In vulnerable people fear messages easily trump all others.

Complex messages, no matter how robust, struggle against slogans and ‘one-liners’ in politics and pain.

I must go back to the drawing board to think up strategies convincing people to fear the haphazard results really being achieved by the current flawed model of care more than they fear their scan results.

Back at that drawing board, I need to think up simple messages to try to create real change in a valid direction and then repeat it over and over and over again. “Know pain, know gain”, … “Let’s make pain not grate forever again” …

If you can’t beat them, join them … ???


PS: A few weeks after originally writing this blog I discovered the following in a speech by Martin Luther King:

” Ultimately a genuine leader is not a searcher of consensus but a molder of consensus. On some positions cowardice asks the question, is it safe? Expediency asks the question, is it politic? Vanity asks the question, is it popular? But conscience asks the question, is it right? And there comes a time when one must take a position that is neither safe, nor politic, nor popular but he must take it because conscience tells him it is right.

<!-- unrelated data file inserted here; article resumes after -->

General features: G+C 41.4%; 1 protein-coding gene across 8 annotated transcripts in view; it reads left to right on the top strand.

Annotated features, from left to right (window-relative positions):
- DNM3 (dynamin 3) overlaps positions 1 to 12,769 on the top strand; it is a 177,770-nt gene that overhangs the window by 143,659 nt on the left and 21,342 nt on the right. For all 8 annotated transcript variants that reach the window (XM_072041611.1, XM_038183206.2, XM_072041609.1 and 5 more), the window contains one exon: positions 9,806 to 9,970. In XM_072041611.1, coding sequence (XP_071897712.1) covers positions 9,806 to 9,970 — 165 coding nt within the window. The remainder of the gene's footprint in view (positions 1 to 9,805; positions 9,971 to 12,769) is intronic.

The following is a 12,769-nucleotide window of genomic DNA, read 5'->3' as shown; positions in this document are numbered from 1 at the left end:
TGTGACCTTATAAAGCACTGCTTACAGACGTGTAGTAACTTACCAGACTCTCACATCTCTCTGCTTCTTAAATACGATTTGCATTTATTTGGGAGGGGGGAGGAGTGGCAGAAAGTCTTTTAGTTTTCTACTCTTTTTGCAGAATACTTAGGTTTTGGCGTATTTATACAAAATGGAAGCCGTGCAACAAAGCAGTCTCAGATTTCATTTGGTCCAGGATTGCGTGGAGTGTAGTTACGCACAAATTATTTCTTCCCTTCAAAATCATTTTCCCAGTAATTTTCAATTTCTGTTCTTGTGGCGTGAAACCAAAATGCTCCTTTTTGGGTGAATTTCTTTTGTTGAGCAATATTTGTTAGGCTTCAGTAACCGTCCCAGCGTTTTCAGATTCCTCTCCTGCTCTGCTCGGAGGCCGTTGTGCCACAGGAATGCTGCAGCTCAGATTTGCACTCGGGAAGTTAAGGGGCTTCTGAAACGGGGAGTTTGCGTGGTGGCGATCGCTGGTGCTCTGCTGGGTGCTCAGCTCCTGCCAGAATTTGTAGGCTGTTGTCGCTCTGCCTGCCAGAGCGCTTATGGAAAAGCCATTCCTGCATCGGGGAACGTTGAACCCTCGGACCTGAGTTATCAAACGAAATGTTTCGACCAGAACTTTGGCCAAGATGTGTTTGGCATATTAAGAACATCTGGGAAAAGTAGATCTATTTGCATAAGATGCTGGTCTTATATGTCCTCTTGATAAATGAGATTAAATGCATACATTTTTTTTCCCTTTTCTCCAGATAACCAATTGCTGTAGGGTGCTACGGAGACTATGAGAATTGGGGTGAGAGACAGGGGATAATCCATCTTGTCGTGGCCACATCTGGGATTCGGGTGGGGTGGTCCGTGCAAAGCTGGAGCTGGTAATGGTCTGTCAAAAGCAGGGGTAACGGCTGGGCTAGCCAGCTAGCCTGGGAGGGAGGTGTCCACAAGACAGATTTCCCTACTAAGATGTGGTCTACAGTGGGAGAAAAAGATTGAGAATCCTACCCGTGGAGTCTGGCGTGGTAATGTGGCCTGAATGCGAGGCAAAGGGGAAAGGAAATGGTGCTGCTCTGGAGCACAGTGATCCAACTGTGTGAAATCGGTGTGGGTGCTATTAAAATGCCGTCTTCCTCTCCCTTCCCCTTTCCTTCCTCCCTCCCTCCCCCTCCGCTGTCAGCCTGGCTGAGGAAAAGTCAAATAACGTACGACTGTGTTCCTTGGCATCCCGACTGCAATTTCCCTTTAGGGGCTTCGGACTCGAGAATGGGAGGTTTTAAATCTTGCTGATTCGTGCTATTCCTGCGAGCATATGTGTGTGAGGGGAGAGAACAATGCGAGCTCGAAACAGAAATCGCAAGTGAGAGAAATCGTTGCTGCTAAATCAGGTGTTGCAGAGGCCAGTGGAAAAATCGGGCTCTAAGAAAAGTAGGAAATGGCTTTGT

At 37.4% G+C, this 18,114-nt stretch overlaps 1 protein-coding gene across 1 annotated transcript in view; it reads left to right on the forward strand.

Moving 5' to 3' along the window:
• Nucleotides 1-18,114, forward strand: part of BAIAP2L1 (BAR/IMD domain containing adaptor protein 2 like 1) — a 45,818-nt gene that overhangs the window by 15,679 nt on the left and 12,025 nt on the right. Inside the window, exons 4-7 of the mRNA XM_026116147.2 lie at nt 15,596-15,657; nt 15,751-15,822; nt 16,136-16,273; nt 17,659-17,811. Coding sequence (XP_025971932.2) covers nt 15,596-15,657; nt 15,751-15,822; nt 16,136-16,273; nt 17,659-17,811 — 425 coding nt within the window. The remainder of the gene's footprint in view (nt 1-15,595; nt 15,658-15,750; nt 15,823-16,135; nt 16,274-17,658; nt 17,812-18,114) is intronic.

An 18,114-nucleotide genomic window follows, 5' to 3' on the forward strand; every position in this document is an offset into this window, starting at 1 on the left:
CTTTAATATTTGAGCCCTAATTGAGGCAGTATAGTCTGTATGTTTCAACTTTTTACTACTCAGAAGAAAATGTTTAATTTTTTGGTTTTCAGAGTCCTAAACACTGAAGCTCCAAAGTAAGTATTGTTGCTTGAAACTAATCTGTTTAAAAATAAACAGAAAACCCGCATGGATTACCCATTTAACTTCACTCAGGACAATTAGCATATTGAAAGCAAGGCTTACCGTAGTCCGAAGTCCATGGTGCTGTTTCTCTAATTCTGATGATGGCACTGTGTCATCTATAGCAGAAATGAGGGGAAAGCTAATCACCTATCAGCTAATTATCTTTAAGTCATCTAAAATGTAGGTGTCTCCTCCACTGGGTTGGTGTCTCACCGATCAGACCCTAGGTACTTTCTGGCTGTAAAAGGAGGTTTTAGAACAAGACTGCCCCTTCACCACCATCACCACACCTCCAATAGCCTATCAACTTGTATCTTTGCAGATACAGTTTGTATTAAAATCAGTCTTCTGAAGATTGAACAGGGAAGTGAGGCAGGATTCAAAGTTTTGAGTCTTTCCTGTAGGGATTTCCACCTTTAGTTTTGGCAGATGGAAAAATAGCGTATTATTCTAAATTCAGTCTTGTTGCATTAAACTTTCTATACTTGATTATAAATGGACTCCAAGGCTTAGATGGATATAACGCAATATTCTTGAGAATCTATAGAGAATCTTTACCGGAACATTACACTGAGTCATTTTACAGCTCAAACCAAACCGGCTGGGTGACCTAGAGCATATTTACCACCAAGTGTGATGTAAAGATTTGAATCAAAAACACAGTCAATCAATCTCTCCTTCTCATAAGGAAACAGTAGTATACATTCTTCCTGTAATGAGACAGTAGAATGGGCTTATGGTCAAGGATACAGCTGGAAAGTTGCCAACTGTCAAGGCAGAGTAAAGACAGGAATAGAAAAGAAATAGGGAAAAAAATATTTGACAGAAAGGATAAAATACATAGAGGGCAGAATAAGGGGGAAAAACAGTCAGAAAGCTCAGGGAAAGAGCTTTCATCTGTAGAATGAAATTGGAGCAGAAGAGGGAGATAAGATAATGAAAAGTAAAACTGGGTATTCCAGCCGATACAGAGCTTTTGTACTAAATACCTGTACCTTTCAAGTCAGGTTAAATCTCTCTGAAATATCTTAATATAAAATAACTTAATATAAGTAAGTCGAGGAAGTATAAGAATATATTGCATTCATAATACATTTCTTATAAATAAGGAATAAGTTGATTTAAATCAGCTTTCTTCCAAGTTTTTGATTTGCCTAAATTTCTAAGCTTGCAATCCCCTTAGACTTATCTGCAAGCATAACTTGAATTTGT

And another:

“The ultimate measure of a man is not where he stands in moments of comfort and convenience, but where he stands at times of challenge and controversy.”

Now, THAT is leadership!



I attained Fellowship of the Australian College of Sports Physicians in 1995 and have gained extensive experience in this field both before and after that milestone. I worked for five years in the Victorian snowfields, before joining the Melbourne Football Club (AFL) in the mid 1990’s. I was a medical officer there for a total of 15 years with Dr Andrew Daff, as well as another 2 years with the Collingwood Football Club in the VFL. I was appointed as the AFL Australian International Rules team doctor in 2011 and 2013. I have also supported other elite sporting teams including the Australian Diamonds netball team in 2012. My main current appointment is with the TAC and WorkSafe as a medical advisor on the Clinical Panel and on various projects, and I am also an Independent Medical Examiner. In addition to general sports medicine I have developed a particular interest in the neuroscience of pain, the potential to ‘de-sensitise’ persistent pain, the biopsychosocial management model and exercise & conditioning prescription. View all posts by kalfried